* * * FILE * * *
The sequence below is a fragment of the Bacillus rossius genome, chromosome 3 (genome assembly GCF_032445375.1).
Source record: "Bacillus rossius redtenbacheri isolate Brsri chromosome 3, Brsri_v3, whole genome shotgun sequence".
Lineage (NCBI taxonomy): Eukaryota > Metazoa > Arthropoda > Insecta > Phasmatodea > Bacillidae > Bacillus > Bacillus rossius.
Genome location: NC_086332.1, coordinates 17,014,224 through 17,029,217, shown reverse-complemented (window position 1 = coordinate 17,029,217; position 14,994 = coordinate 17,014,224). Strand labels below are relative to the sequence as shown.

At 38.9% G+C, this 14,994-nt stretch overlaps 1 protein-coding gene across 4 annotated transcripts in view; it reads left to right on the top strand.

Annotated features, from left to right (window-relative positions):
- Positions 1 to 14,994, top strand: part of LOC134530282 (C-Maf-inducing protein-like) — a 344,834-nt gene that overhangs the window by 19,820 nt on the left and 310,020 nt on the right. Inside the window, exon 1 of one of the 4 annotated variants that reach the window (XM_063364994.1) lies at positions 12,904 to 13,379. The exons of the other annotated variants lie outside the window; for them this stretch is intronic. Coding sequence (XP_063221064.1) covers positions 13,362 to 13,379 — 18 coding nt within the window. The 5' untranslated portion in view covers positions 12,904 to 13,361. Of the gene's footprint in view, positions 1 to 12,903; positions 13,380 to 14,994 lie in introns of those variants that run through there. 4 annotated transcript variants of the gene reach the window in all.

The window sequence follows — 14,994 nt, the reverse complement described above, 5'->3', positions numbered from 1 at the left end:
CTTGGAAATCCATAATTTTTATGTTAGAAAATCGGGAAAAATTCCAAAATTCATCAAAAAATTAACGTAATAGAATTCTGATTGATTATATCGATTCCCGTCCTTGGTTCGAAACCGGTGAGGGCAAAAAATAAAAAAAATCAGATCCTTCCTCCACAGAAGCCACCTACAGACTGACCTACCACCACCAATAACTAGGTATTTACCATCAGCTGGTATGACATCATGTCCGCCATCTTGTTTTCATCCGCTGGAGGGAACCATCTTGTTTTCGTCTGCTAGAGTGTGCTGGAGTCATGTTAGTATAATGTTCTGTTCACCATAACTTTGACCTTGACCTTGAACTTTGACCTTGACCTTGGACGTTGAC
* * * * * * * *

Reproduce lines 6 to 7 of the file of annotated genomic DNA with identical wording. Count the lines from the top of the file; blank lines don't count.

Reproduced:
Annotated features, from left to right (window-relative positions):
- Positions 1 to 14,994, top strand: part of LOC134530282 (C-Maf-inducing protein-like) — a 344,834-nt gene that overhangs the window by 19,820 nt on the left and 310,020 nt on the right. Inside the window, exon 1 of one of the 4 annotated variants that reach the window (XM_063364994.1) lies at positions 12,904 to 13,379. The exons of the other annotated variants lie outside the window; for them this stretch is intronic. Coding sequence (XP_063221064.1) covers positions 13,362 to 13,379 — 18 coding nt within the window. The 5' untranslated portion in view covers positions 12,904 to 13,361. Of the gene's footprint in view, positions 1 to 12,903; positions 13,380 to 14,994 lie in introns of those variants that run through there. 4 annotated transcript variants of the gene reach the window in all.